My opening remarks were in te reo Māori, the language of the indigenous people of Aotearoa New Zealand. As is tradition, I acknowledged those who are here, why we are here, and the importance of our work.
It seems a fitting place to start.
I’m struck as a leader attending my first United Nations General Assembly by the power and potential that resides here.
But in New Zealand, we have always been acutely aware of that.
We are a remote nation at the bottom of the South Pacific. Our nearest neighbours take 3 hours to reach by plane, and anywhere that takes less than 12 hours is considered close. I have no doubt though, that our geographic isolation has contributed to our values.
We are a self-deprecating people. We’re not ones for status. We’ll celebrate the local person who volunteers at their sports club as much as we will the successful entrepreneur. Our empathy and strong sense of justice is matched only by our pragmatism. We are, after all, a country made up of two main islands – one simply named North and the other, South.
For all of that, our isolation has not made us insular.
In fact, our engagement with the world has helped shape who we are.
I am a child of the ’80s. A period in New Zealand’s history where we didn’t just observe international events, we challenged them. Whether it was apartheid in South Africa, or nuclear testing in the Pacific, I grew up learning about my country and who we were, by the way that we reacted to international events. Whether it was taking to the streets or changing our laws, we have seen ourselves as members of a community, and one that we have a duty to use our voice within.
I am an incredibly proud New Zealander, but much of that pride has come from being a strong and active member of our international community, not in spite of it.
And at the heart of that international community, has been this place.
Emerging from a catastrophic war, we have collectively established through convention, charters and rules a set of international norms and human rights. All of these are an acknowledgement that we are not isolated, governments do have obligations to their people and each other, and that our actions have a global effect.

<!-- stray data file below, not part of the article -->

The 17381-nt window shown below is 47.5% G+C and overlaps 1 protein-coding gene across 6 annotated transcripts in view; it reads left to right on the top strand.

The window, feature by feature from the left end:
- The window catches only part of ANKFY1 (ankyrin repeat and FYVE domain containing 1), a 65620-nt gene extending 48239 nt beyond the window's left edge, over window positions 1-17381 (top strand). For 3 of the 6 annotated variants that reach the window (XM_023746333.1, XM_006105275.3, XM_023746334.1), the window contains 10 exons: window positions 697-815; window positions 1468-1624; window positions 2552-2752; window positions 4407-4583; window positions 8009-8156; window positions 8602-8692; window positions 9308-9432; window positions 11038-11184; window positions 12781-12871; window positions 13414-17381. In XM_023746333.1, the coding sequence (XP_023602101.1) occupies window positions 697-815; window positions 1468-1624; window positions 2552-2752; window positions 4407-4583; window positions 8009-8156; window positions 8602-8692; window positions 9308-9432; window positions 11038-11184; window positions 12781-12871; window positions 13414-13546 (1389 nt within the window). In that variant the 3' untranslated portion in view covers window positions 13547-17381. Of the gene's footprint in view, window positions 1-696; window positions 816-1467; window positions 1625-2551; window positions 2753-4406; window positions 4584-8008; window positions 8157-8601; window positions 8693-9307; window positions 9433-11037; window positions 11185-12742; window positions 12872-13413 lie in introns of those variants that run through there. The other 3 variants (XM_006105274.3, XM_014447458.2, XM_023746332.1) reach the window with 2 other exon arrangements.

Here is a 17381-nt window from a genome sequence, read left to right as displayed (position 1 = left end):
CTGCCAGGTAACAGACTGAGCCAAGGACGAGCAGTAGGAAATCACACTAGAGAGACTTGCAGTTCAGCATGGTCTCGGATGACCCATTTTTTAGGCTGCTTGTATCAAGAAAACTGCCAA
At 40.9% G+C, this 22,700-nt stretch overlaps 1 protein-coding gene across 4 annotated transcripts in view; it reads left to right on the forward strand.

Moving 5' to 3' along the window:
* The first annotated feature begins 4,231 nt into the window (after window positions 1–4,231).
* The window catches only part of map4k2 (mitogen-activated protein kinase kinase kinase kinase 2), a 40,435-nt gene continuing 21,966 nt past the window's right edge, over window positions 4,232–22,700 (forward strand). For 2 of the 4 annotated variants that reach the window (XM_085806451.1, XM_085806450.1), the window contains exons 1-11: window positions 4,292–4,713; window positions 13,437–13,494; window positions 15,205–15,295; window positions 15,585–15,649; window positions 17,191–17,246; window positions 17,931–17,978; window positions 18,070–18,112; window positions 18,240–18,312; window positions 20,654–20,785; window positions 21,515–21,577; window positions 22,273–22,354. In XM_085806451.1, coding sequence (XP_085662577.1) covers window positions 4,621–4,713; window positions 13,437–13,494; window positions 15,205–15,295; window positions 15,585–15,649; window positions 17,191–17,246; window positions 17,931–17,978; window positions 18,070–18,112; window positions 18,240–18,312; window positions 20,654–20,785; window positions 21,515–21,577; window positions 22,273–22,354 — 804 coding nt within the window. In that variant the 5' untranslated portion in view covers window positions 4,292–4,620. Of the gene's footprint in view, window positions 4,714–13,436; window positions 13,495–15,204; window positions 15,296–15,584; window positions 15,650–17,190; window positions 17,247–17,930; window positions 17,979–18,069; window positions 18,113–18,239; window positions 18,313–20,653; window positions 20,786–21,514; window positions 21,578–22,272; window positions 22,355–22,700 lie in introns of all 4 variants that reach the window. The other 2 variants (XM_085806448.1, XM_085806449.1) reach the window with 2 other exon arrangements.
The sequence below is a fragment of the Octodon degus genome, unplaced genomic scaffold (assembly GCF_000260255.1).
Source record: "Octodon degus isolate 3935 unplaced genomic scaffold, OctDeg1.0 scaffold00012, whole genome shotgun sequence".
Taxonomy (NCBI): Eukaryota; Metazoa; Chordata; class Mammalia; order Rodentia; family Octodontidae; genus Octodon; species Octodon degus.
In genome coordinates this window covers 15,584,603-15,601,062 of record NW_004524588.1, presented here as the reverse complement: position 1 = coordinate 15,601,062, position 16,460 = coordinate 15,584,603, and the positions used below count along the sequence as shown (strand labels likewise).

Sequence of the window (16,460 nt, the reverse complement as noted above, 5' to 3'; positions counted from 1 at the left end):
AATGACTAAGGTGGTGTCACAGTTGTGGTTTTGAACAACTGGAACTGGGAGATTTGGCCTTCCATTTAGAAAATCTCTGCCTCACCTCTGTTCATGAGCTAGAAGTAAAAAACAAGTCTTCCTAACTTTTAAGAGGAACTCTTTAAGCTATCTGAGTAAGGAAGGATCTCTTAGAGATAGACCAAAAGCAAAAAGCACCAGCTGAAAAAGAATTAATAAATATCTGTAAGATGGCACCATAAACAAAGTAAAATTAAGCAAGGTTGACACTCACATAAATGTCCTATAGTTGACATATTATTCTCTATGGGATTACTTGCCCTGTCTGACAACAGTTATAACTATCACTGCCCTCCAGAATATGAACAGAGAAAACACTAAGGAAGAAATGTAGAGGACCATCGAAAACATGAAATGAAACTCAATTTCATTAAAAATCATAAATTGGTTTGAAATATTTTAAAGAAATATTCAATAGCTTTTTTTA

In 1945, New Zealand Prime Minister Peter Fraser said that the UN Charter offered perhaps a last opportunity to work in unison to realise the hope in the hearts of all of us, for a peace that would be real, lasting, and worthy of human dignity.
But none of these founding principles should be consigned to the history books. In fact, given the challenges we face today, and how truly global they are in their nature and impact, the need for collective action and multilateralism has never been clearer.
And yet, for all of that, the debate and dialogue we hear globally is not centred on the relevance and importance of our international institutions. Instead, we find ourselves having to defend their very existence.
That surely leaves us all with the question, how did we get here, and how do we get out?
If anything unites us politically in this place right now it is this – globalisation has had a massive impact on our nations and the people we serve.
While that impact has been positive for many, for others it has not. The transitions our economies have made have often been jarring, and the consequences harsh. And so amongst unprecedented global economic growth, we have still seen a growing sense of isolation, dislocation, and a sense of insecurity and the erosion of hope.
As politicians and governments, we all have choices in how we respond to these challenges.
We can use the environment to blame nameless, faceless ‘other’, to feed the sense of insecurity, to retreat into greater levels of isolationism. Or we can acknowledge the problems we have and seek to fix them.
In New Zealand, going it alone is not an option.
Aside from our history, we are also a trading nation. And proudly so. But even without those founding principles, there are not just questions of nationhood to consider. There are generational demands upon us too.
It should hardly come as a surprise that we have seen a global trend of young people showing dissatisfaction with our political systems, and calling on us to do things differently – why wouldn’t they when they themselves have had to adapt so rapidly to a changing world.
Within a few short decades we now have a generation who will grow up more connected than ever before. Digital transformation will determine whether the jobs they are training for will even exist in two decades. In education or the job market, they won’t just compete with their neighbour, but their neighbouring country.
This generation is a borderless one – at least in a virtual sense. One that increasingly see themselves as global citizens. And as their reality changes, they expect ours to as well – that we’ll see and understand our collective impact, and that we’ll change the way we use our power.
And if we’re looking for an example of where the next generation is calling on us to make that change, we need look no further than climate change.
World leaders queue to meet Jacinda Ardern after her speech. Photo credit: Office of the Prime Minister
Two weeks ago, Pacific Island leaders gathered together at the Pacific Islands Forum.